When a person first enters into addiction therapy, the first session will likely be a “get to know you” kind of format. Therapists will work to determine what kinds of things the person may need or want to talk about most, and what method of treatment or course of therapy may be the most beneficial. A mental health assessment may be done either in the first session, or just prior to it, in order to uncover any potential mental health concerns that need to be addressed during treatment. The session may follow a question-and-answer model, or the therapist may have the individual fill out a questionnaire prior to the first session. In this case, the therapist will then spend time during the session going over the questionnaire answers.
At the end of the first session, the therapist will likely develop a future plan of action and share this with the individual. Future sessions may differ, depending on the particular needs of the individual that day. Typically, they will start with a welcome and check-in to see how things have been going since the last session. From there, the therapist will decide how the bulk of the session will be conducted. Perhaps new tools will be taught, or individuals may need direction in using the skills learned previously. Emotions are discussed and worked through during these sessions. Sessions usually end with the therapist giving the individual something concrete to focus on in between sessions and possibly even new concepts or methods to try outside of therapy.
Different types of addiction therapy may use different models regarding how sessions are conducted and how therapy progresses.
However, in general, therapy sessions are led by a therapist who helps the individual to identify potential triggers or stressors, learn how to better regulate moods, and improve relationships.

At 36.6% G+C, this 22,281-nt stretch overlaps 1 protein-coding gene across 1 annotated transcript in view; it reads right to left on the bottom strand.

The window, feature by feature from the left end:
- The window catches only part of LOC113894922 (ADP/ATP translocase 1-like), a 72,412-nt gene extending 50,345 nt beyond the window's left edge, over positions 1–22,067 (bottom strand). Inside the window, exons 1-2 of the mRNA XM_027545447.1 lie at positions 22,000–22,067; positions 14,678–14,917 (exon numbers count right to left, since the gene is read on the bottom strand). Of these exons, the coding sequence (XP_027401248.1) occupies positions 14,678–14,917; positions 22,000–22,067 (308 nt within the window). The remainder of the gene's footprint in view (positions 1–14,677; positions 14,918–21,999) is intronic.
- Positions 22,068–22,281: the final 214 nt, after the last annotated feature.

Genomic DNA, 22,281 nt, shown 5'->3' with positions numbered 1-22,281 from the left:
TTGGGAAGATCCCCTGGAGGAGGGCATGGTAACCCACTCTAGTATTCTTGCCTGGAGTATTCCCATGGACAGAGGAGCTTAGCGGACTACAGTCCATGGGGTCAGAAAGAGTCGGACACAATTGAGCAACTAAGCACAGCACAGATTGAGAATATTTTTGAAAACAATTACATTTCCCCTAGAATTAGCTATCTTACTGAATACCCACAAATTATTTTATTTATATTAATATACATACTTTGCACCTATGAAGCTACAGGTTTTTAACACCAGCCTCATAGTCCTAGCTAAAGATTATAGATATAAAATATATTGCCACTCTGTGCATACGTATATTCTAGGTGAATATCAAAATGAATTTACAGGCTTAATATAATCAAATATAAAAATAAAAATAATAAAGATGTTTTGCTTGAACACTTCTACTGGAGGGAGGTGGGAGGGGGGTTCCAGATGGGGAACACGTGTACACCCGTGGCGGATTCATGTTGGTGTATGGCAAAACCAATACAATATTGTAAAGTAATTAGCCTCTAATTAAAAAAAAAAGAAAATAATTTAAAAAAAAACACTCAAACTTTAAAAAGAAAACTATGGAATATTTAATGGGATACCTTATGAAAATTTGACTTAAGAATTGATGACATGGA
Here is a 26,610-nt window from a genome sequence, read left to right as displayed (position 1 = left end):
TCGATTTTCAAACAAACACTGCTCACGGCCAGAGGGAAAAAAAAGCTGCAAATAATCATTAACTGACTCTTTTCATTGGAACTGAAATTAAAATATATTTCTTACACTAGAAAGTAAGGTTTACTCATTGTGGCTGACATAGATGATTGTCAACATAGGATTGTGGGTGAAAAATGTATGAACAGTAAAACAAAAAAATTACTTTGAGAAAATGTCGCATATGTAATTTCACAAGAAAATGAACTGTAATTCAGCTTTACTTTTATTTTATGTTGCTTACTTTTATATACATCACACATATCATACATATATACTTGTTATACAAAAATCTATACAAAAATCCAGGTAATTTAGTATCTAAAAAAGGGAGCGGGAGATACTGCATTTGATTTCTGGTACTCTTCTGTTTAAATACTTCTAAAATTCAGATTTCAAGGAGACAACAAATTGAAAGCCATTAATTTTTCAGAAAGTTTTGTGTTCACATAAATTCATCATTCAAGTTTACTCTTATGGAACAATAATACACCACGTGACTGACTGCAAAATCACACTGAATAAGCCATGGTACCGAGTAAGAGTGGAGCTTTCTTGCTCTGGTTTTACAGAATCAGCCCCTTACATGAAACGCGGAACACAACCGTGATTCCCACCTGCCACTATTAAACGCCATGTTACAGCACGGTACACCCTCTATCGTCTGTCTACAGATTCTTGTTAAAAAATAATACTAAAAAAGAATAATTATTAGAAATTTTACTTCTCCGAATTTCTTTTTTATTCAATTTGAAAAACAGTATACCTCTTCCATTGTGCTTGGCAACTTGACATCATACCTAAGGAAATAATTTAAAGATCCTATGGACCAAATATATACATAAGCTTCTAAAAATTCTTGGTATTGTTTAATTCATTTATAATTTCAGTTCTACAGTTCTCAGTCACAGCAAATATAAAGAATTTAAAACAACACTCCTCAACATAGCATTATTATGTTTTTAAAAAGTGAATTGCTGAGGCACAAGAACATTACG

The therapist provides insight into the individual’s emotions and subsequent actions through a variety of methods. Therapy is helpful for a variety of mental health concerns, including addiction, as the National Alliance on Mental Illness (NAMI) reports that therapy improves mental health symptoms.
There are many different types of therapy modalities used during addiction treatment. Typically, behavioral therapies are likely the most common. These therapies address a person’s thoughts and emotions in an effort to modify behaviors. NAMI publishes that about half of all individuals who abuse drugs also suffer from a mental illness, as do a third of those abusing alcohol. In addition, about half of those battling a serious mental illness, and a third of those suffering from any form of mental illness, also abuse substances. Co-occurring mental illness and addiction are common, therefore, and when a dual diagnosis exists, specialty integrated treatment is ideal. Co-occurring disorders are also treated with therapy methods that likely include both group and individual sessions as well.
Different types of therapy often used during addiction treatment and their specifics follow: